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PROJECT | Jerrie Abella, Singapore
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Samsung C&T inks deal on Singapore's first LNG terminal

Samsung C&T has sealed its bid to build Singapore's first liquefied natural gas terminal, Singapore's Energy Market Authority revealed.

A Bloomberg report said the import terminal, costing a total S$1.5 billion ($1.1 billion), will have a capacity of 3.5 million metric tons a year. It is expected to begin operations by 2013, even as the government had earlier targeted a 2012 startup.

Singapore currently buys its natural gas from neighboring Malaysia and Indonesia.

With the LNG project, Singapore may be able to diversify its energy supply and eliminate the risk of a repeat of gas supply cuts from Indonesia, which caused blackouts in November 2003 and June 2004.

The report added the import facility may cost S$1 billion to build, but Samsung’s contract indicates a lower value, said state-owned Singapore LNG Corp.'s executive director Neil McGregor.

He, however, declined to give the value.

Korea Gas Technology Corp., a unit of Korea Gas Corp., is set to design the gas storage tanks for the project, according to Lee Sang Hyup, company general manager.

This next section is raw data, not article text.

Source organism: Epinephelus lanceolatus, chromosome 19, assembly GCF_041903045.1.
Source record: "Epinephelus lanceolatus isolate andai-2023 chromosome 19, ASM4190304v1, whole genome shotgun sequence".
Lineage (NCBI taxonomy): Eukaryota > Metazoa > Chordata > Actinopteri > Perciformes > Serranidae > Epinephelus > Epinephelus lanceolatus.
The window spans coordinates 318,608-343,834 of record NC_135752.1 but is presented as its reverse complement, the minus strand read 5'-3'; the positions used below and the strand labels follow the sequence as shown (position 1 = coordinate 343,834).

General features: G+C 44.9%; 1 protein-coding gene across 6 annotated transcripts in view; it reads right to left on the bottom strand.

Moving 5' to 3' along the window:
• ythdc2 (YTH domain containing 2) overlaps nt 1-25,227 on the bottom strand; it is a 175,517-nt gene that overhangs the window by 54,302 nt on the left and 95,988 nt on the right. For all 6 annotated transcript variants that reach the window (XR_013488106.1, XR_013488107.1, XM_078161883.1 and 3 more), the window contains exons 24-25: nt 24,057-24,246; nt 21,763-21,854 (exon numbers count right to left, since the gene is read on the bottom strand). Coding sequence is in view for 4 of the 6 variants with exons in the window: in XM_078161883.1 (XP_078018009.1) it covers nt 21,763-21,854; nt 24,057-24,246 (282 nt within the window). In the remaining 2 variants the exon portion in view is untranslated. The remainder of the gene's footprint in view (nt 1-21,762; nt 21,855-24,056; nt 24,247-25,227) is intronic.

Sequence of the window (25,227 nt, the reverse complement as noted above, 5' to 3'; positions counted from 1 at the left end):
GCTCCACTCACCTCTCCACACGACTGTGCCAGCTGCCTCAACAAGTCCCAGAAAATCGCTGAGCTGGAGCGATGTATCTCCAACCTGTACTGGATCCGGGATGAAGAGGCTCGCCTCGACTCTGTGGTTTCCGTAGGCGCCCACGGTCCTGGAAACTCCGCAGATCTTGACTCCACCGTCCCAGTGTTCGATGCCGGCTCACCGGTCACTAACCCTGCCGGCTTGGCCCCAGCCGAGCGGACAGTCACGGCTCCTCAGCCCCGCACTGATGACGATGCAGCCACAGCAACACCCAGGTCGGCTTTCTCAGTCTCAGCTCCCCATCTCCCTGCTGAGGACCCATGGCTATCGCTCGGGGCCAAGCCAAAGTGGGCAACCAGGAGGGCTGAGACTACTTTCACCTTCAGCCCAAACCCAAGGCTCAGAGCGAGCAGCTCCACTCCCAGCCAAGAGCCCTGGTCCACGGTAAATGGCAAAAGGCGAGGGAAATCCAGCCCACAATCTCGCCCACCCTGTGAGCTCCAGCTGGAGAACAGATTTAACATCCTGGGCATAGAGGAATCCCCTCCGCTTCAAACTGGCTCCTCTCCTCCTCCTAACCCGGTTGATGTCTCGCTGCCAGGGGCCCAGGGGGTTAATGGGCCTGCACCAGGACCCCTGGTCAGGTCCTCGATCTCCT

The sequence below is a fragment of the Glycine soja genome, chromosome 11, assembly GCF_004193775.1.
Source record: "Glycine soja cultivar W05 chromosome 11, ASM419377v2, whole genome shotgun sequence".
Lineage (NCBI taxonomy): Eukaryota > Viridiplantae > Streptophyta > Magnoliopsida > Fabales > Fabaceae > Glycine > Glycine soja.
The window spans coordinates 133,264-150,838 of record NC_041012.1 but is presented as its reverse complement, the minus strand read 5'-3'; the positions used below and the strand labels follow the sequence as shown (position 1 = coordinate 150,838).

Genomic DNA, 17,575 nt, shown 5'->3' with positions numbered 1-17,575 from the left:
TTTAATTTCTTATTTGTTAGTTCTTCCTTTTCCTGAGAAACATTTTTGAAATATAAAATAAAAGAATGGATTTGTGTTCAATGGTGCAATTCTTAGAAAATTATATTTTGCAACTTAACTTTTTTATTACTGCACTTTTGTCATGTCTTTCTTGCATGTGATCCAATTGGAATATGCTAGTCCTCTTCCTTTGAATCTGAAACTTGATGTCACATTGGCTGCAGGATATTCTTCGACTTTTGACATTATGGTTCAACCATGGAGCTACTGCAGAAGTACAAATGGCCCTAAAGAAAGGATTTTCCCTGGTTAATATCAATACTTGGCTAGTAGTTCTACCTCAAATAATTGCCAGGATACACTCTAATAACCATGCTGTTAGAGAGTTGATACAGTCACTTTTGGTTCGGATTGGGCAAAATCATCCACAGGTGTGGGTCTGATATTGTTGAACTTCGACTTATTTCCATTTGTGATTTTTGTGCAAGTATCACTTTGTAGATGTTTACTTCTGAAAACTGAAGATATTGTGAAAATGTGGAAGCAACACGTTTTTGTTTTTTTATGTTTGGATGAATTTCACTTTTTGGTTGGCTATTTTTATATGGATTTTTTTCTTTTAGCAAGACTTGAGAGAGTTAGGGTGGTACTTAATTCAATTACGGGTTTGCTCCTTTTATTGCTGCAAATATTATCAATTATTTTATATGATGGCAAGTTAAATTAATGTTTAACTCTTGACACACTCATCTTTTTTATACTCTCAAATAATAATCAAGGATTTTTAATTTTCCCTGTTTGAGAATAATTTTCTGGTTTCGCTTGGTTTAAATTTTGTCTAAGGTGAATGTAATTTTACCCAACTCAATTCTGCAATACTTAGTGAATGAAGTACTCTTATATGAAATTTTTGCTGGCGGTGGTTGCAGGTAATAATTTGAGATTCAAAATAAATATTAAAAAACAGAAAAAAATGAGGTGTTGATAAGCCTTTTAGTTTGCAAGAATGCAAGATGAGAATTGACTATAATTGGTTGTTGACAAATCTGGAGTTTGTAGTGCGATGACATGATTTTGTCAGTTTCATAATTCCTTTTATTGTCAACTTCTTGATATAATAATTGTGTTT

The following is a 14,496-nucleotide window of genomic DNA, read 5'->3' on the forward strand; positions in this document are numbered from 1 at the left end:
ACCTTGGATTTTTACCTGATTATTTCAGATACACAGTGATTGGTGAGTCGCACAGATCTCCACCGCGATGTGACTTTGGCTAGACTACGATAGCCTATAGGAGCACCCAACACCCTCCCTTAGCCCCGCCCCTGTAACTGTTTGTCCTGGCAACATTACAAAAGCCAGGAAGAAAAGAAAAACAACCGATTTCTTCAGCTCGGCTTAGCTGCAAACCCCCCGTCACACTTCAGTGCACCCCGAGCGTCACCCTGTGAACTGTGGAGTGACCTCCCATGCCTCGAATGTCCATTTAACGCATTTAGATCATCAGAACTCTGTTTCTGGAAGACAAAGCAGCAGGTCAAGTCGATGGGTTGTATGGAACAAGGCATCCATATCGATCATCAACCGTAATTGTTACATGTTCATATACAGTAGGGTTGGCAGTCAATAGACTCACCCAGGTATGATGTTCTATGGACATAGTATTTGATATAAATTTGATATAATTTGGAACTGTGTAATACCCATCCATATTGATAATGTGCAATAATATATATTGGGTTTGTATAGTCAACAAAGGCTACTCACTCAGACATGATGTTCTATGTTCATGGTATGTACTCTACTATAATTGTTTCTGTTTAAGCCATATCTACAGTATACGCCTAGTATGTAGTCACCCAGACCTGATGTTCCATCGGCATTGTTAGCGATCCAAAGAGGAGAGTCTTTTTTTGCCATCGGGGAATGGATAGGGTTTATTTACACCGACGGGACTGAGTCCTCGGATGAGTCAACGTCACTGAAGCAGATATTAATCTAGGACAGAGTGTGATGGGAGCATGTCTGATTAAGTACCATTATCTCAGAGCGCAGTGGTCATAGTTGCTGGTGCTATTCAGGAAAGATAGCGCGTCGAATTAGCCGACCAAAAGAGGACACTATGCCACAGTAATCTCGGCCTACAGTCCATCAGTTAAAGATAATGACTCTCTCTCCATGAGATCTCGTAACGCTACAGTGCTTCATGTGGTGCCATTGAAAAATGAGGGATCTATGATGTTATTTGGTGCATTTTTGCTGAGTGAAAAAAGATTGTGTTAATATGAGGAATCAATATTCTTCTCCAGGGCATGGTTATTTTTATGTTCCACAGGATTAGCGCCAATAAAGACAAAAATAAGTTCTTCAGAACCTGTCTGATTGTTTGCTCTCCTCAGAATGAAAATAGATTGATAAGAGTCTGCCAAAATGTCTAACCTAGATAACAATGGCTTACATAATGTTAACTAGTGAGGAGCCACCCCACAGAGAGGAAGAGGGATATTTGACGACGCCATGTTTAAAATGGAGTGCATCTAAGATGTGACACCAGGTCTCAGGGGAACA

Samsung C&T vice president Paul Shin meanwhile said the terminal will have two tanks with capacity of 180,000 cubic meters each, while a third may be added optionally.

McGregor disclosed the terminal may use the first tank for domestic use and the second for re-exporting LNG cargoes and trading the fuel.

Loans and equity from the Singapore government, which took over the project last year because of reduced funding in light of the global financial crisis, will fund the project.

As this developed, the BG Group Plc., the biggest supplier of LNG from the Atlantic Basin to Asia, clinched a 20-year contract to provide the fuel to the import terminal beginning in 2012.

About 800,000 tons to 1.2 million tons will be supplied by the company every year, and as demand rises that will increase to 3 million tons by 2018, the Energy Market Authority earlier said.

Energy Market Authority chief executive officer Lawrence Wong said BG may complete negotiations to sell as much as 1.5 million tons of the fuel to utilities in Singapore “very soon,” which is just half of what it has agreed to bring in to Singapore.

Foster Wheeler Corp. was likewise awarded a contract for consultancy services for the LNG plant.

Located on the south-western part of Jurong Island in Singapore, the terminal may have provisions for an expansion to 6 million tons a year, the report stated.

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